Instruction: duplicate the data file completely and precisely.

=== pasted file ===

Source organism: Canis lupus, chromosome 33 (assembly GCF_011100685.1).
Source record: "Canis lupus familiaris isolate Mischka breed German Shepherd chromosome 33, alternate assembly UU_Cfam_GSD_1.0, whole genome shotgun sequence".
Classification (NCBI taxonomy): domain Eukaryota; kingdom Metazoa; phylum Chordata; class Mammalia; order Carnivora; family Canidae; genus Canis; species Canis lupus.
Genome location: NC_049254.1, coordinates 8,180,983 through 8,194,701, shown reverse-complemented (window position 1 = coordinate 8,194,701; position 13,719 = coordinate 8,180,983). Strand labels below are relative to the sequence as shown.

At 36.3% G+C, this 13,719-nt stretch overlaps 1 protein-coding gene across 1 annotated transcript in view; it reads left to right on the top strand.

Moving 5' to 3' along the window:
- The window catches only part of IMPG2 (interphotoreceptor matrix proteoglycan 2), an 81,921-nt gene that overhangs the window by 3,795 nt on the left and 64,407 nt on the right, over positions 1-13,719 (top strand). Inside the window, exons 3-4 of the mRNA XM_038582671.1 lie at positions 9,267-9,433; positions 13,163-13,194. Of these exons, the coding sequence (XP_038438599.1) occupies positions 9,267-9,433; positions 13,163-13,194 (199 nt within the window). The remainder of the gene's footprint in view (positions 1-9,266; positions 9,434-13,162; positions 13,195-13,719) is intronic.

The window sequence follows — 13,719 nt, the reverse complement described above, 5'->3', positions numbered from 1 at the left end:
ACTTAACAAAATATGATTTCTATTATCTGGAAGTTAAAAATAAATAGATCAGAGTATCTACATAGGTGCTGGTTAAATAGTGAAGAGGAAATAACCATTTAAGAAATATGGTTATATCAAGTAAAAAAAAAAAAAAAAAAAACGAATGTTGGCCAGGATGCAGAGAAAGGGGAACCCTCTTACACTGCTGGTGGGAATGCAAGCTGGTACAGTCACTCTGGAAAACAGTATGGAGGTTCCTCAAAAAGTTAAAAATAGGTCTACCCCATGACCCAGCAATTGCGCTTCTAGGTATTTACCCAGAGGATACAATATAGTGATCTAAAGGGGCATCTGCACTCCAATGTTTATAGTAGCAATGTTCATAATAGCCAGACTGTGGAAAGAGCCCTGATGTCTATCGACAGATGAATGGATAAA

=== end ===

Source organism: Canis lupus, chromosome 33 (assembly GCF_011100685.1).
Source record: "Canis lupus familiaris isolate Mischka breed German Shepherd chromosome 33, alternate assembly UU_Cfam_GSD_1.0, whole genome shotgun sequence".
Classification (NCBI taxonomy): domain Eukaryota; kingdom Metazoa; phylum Chordata; class Mammalia; order Carnivora; family Canidae; genus Canis; species Canis lupus.
Genome location: NC_049254.1, coordinates 8,180,983 through 8,194,701, shown reverse-complemented (window position 1 = coordinate 8,194,701; position 13,719 = coordinate 8,180,983). Strand labels below are relative to the sequence as shown.

At 36.3% G+C, this 13,719-nt stretch overlaps 1 protein-coding gene across 1 annotated transcript in view; it reads left to right on the top strand.

Moving 5' to 3' along the window:
- The window catches only part of IMPG2 (interphotoreceptor matrix proteoglycan 2), an 81,921-nt gene that overhangs the window by 3,795 nt on the left and 64,407 nt on the right, over positions 1-13,719 (top strand). Inside the window, exons 3-4 of the mRNA XM_038582671.1 lie at positions 9,267-9,433; positions 13,163-13,194. Of these exons, the coding sequence (XP_038438599.1) occupies positions 9,267-9,433; positions 13,163-13,194 (199 nt within the window). The remainder of the gene's footprint in view (positions 1-9,266; positions 9,434-13,162; positions 13,195-13,719) is intronic.

The window sequence follows — 13,719 nt, the reverse complement described above, 5'->3', positions numbered from 1 at the left end:
ACTTAACAAAATATGATTTCTATTATCTGGAAGTTAAAAATAAATAGATCAGAGTATCTACATAGGTGCTGGTTAAATAGTGAAGAGGAAATAACCATTTAAGAAATATGGTTATATCAAGTAAAAAAAAAAAAAAAAAAAACGAATGTTGGCCAGGATGCAGAGAAAGGGGAACCCTCTTACACTGCTGGTGGGAATGCAAGCTGGTACAGTCACTCTGGAAAACAGTATGGAGGTTCCTCAAAAAGTTAAAAATAGGTCTACCCCATGACCCAGCAATTGCGCTTCTAGGTATTTACCCAGAGGATACAATATAGTGATCTAAAGGGGCATCTGCACTCCAATGTTTATAGTAGCAATGTTCATAATAGCCAGACTGTGGAAAGAGCCCTGATGTCTATCGACAGATGAATGGATAAA